Sunday, January 11, 2009
'60 Minutes' Features Flynn Family
DWI tragedy reexamined
By Joseph Kellard
“I wanted that courthouse on top of him, I wanted him buried under the jail, I want him dead," Neil Flynn, of Lido Beach, said on “60 Minutes” last Sunday.
Flynn was referring to Martin Heidgen, the Valley Stream man who killed his 7-year-old daughter, Katie, in a horrific drunk-driving accident on the Meadowbrook Parkway three and a half years ago.
Flynn appeared in the opening segment of CBS's top-rated news show, which focused on Nassau County District Attorney Kathleen Rice and her crusade to more severely penalize drunk drivers, and especially those who kill other drivers. The Flynn-Heidgen case was the centerpiece of the report.
Seated beside his wife, Jennifer, Flynn told “60 Minutes” correspondent Bob Simon, “I relive the crash, I think about it every day, I have nightmares about it every night, and I live my life without my daughter because of it.”
The crash Flynn relives occurred early on the morning of July 2, 2005. Driving north in a Chevrolet pickup truck at high speed in the southbound lanes of the Meadowbrook with a blood-alcohol content three times the legal limit, Heidgen slammed into the limousine that was taking Katie and her sister, parents and grandparents home from a wedding reception in Bayville, where she had been a flower girl at her aunt's wedding. While Heidgen suffered only wrist and ankle injuries, the limo driver, Stanley Rabinowitz, 59, of Farmingdale, was crushed to death, Katie was decapitated, and other passengers were severely injured.
Instead of manslaughter, the typical charge for a DWI fatality, Heidgen was charged with murder. So instead of facing a sentence ranging from probation to 15 years in prison, he was convicted of second-degree murder and sentenced to 18 years to life in October 2006.
“The statute under which he was charged required us to prove that, through his actions, he had a completely depraved indifference to human life,” Rice explained to Simon. “His actions made the deaths of Katie Flynn and Stanley Rabinowitz inevitable. It was as inevitable as taking a gun and firing it at an individual who is standing five feet away from me.”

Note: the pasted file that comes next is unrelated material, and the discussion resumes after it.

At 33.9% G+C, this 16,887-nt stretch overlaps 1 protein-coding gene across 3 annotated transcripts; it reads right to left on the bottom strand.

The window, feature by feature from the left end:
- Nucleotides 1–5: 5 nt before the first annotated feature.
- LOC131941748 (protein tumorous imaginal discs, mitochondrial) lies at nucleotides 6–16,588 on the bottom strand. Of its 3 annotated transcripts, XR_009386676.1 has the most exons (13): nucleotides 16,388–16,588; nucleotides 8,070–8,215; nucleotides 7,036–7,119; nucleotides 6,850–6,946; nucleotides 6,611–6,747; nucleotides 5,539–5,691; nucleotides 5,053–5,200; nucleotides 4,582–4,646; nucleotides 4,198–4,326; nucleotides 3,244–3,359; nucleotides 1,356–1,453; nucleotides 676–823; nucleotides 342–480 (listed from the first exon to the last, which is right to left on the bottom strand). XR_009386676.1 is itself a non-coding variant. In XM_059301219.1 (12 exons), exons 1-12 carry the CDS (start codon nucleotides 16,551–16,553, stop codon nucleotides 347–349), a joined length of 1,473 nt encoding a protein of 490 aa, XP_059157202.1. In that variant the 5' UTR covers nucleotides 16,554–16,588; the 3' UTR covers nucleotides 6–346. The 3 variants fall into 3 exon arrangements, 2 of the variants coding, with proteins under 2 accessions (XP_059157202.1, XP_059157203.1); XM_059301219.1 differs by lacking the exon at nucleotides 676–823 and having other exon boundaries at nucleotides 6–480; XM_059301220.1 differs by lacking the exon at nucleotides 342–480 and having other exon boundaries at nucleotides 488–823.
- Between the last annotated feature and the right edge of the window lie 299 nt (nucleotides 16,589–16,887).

Heidgen's attorney, Stephen Lamagna of Garden City, told Simon that charging his client with murder instead of vehicular homicide was akin to treating him like a cold-blooded killer on a par with serial murderer Jeffrey Dahmer. “Are we as a society ready to water down what murder is and turn our sons and daughters into murderers who go out and drink and drive and cause a fatal accident?” Lamagna said.
“No matter how tragic these cases are ... they're an unintentional act that was caused by the alcohol. But for the alcohol, this wouldn't have happened.”
Rice responded that being drunk should not absolve Heidgen of responsibility for his actions.
“What kind of lawlessness would you have if intoxication excused that kind of behavior?” she said.
Catherine Olian, the producer of the “60 Minutes” segment, told the Herald that the main reason the show's producers decided to spotlight this case was its groundbreaking outcome.
“There are very sad deaths from drunk driving all the time, and that wouldn't make us do a story,” Olian explained. “It was the fact that [Heidgen] was convicted of murder that made us interested in the story. That's when we thought how drunk-driving deaths are treated in the courts. Was this usual or unusual?”
The show began researching the story last spring, Olian said, interviewing prosecutors and defense attorneys in several states and looking into the range of laws dealing with drunk driving. “60 Minutes” staffers found that while some states —most notably, Texas — have tried drunk drivers for murder, no one had ever been convicted on a murder charge.
“I think it's about something that hits most people's lives in some way or another,” Olian said of the story, whose airing was delayed last fall due to constantly breaking news on the economy and the presidential election. “And I think it's a societal problem that people don't really know how to deal with.”
Simon told the Herald that what he took away from the story was that the tragedy had two sides — Katie Flynn's horrific death and her family’s agony over it, and Heidgen's future. “He's also dead because he'll be in prison the rest of his life,” Simon said. “That's also a tragedy and a waste, even though I think he deserves it.”
While Lamagna declined comment on the report, Rice said that the show “did an exceptional job of showing the inevitable consequences of drunk driving. It highlighted a life-and-death issue that's happening in every community across the country.”
Asked why she thinks her campaign to more severely punish drunk drivers attracted so much attention, Rice said she believes that, historically, prosecutors have been reluctant to push the envelope on the issue.
“I think that's because there are still so many people who sympathize with the drunk driver,” she said, echoing a point she made on the show. “That is the mindset we are trying to change here, and that's why I think it has a national appeal.”
On Tuesday afternoon, less than 48 hours after the show aired, Rice said her office had received hundreds of calls and e-mails. “They were thanking us for our leadership on this issue,” she said, noting that the volume of comments was unusually high.
Within 24 hours of the broadcast, there were some 500 comments posted on the “60 Minutes” Web site. Olian said that most were from viewers who disagreed with Rice’s stance.
“People who disagree tend to post more on any story,” she said.
Neil Flynn did not return a call for comment, and Heidgen declined to appear on “60 Minutes” because his case is under appeal.